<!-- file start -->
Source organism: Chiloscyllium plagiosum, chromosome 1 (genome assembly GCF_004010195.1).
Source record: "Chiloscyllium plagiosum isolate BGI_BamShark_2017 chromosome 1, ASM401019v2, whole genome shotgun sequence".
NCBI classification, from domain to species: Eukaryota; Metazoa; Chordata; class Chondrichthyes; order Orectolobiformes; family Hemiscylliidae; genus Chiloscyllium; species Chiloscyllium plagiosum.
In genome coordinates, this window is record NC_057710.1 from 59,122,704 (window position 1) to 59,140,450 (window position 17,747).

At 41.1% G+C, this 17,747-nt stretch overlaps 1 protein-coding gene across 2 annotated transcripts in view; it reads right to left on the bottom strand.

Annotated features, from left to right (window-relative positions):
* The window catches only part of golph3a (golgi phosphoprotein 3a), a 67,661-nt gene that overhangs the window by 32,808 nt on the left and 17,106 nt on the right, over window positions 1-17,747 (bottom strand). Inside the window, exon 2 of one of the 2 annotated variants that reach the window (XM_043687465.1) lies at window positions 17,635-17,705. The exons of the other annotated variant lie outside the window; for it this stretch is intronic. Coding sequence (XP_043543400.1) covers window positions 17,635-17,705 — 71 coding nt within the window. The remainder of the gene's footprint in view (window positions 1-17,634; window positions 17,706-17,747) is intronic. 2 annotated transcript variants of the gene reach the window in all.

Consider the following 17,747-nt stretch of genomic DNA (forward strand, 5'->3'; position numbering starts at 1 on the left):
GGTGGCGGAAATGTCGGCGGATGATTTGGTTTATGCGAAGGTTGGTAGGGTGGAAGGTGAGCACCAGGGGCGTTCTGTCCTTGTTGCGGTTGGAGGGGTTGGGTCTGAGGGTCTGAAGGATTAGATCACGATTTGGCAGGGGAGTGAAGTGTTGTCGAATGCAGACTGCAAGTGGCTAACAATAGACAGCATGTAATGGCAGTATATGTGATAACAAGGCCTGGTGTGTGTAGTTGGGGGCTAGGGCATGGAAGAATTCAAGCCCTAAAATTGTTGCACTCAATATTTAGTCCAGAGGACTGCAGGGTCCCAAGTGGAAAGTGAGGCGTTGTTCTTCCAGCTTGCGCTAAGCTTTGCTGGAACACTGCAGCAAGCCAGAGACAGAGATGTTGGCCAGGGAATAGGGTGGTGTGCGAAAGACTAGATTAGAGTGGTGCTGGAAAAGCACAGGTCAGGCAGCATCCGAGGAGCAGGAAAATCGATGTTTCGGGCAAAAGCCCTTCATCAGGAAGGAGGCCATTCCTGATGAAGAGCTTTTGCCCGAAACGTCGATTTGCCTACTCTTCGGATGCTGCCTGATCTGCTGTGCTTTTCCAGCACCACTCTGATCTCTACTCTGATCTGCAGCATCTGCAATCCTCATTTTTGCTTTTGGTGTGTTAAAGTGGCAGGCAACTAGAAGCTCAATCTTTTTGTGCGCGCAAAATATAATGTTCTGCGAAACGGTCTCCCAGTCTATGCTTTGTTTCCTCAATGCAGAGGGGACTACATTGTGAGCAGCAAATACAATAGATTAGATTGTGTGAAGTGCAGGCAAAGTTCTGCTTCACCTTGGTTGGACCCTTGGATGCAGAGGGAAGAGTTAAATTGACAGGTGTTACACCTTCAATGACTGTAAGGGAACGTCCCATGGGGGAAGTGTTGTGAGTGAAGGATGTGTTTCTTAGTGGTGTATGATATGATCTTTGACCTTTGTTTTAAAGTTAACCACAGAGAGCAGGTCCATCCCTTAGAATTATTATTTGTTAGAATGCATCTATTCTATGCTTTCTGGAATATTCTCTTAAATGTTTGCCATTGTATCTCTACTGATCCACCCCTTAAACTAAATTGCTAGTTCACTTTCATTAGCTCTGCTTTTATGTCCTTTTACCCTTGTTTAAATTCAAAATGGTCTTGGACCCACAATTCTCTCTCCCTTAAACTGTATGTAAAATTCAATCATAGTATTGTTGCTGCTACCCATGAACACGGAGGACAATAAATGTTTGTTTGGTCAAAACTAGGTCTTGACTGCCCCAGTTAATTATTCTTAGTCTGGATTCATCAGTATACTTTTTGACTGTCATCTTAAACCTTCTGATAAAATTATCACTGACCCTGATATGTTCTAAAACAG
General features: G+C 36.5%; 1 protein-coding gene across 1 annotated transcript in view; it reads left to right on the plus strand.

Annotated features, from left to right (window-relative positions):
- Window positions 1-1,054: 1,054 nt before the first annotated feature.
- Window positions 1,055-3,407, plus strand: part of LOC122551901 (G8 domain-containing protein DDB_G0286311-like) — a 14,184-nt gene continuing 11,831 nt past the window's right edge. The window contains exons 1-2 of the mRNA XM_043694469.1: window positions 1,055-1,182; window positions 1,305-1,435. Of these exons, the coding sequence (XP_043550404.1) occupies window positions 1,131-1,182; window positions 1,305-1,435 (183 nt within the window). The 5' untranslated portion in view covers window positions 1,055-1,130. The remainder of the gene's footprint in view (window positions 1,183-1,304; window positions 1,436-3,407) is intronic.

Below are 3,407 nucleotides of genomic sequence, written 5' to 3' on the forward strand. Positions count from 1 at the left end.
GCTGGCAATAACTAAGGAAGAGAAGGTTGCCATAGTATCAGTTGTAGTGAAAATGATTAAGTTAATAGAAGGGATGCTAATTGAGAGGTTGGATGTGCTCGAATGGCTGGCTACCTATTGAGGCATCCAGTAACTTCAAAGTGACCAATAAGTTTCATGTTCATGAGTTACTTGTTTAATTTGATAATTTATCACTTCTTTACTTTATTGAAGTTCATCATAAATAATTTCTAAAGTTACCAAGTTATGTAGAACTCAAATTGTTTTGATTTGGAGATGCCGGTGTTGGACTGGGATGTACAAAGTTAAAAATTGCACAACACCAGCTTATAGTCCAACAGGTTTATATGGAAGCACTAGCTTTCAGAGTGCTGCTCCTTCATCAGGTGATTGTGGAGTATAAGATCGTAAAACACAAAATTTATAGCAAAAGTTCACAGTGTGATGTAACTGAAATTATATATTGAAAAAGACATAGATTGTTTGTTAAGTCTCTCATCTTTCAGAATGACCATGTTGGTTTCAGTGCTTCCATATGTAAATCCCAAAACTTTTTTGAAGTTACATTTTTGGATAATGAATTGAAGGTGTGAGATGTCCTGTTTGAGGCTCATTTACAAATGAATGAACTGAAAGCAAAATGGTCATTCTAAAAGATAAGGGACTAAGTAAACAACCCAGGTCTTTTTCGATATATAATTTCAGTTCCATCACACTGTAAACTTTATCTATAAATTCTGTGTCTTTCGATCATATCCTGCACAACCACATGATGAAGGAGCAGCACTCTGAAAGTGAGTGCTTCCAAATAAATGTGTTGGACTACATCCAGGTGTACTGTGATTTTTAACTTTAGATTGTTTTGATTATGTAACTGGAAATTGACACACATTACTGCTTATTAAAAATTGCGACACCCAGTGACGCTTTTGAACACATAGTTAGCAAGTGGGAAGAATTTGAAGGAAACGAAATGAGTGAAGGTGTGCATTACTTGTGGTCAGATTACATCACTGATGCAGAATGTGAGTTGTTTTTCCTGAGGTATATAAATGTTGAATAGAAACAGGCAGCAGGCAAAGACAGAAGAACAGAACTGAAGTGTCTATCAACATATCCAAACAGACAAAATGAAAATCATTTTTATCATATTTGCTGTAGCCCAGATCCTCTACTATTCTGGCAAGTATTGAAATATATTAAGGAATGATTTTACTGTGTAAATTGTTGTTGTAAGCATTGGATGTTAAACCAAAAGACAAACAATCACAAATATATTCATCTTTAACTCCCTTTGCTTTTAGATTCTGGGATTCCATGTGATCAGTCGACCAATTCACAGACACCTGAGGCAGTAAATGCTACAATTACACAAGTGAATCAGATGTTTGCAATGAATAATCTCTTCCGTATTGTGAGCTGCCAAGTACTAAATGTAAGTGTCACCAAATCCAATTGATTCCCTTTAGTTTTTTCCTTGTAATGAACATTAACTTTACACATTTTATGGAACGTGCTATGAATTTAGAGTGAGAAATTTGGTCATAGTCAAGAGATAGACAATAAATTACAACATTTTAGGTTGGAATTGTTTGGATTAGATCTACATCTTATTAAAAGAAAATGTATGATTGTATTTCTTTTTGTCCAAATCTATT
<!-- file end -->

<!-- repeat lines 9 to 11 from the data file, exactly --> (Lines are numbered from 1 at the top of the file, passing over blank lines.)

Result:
GGTGGCGGAAATGTCGGCGGATGATTTGGTTTATGCGAAGGTTGGTAGGGTGGAAGGTGAGCACCAGGGGCGTTCTGTCCTTGTTGCGGTTGGAGGGGTTGGGTCTGAGGGTCTGAAGGATTAGATCACGATTTGGCAGGGGAGTGAAGTGTTGTCGAATGCAGACTGCAAGTGGCTAACAATAGACAGCATGTAATGGCAGTATATGTGATAACAAGGCCTGGTGTGTGTAGTTGGGGGCTAGGGCATGGAAGAATTCAAGCCCTAAAATTGTTGCACTCAATATTTAGTCCAGAGGACTGCAGGGTCCCAAGTGGAAAGTGAGGCGTTGTTCTTCCAGCTTGCGCTAAGCTTTGCTGGAACACTGCAGCAAGCCAGAGACAGAGATGTTGGCCAGGGAATAGGGTGGTGTGCGAAAGACTAGATTAGAGTGGTGCTGGAAAAGCACAGGTCAGGCAGCATCCGAGGAGCAGGAAAATCGATGTTTCGGGCAAAAGCCCTTCATCAGGAAGGAGGCCATTCCTGATGAAGAGCTTTTGCCCGAAACGTCGATTTGCCTACTCTTCGGATGCTGCCTGATCTGCTGTGCTTTTCCAGCACCACTCTGATCTCTACTCTGATCTGCAGCATCTGCAATCCTCATTTTTGCTTTTGGTGTGTTAAAGTGGCAGGCAACTAGAAGCTCAATCTTTTTGTGCGCGCAAAATATAATGTTCTGCGAAACGGTCTCCCAGTCTATGCTTTGTTTCCTCAATGCAGAGGGGACTACATTGTGAGCAGCAAATACAATAGATTAGATTGTGTGAAGTGCAGGCAAAGTTCTGCTTCACCTTGGTTGGACCCTTGGATGCAGAGGGAAGAGTTAAATTGACAGGTGTTACACCTTCAATGACTGTAAGGGAACGTCCCATGGGGGAAGTGTTGTGAGTGAAGGATGTGTTTCTTAGTGGTGTATGATATGATCTTTGACCTTTGTTTTAAAGTTAACCACAGAGAGCAGGTCCATCCCTTAGAATTATTATTTGTTAGAATGCATCTATTCTATGCTTTCTGGAATATTCTCTTAAATGTTTGCCATTGTATCTCTACTGATCCACCCCTTAAACTAAATTGCTAGTTCACTTTCATTAGCTCTGCTTTTATGTCCTTTTACCCTTGTTTAAATTCAAAATGGTCTTGGACCCACAATTCTCTCTCCCTTAAACTGTATGTAAAATTCAATCATAGTATTGTTGCTGCTACCCATGAACACGGAGGACAATAAATGTTTGTTTGGTCAAAACTAGGTCTTGACTGCCCCAGTTAATTATTCTTAGTCTGGATTCATCAGTATACTTTTTGACTGTCATCTTAAACCTTCTGATAAAATTATCACTGACCCTGATATGTTCTAAAACAG
General features: G+C 36.5%; 1 protein-coding gene across 1 annotated transcript in view; it reads left to right on the plus strand.

Annotated features, from left to right (window-relative positions):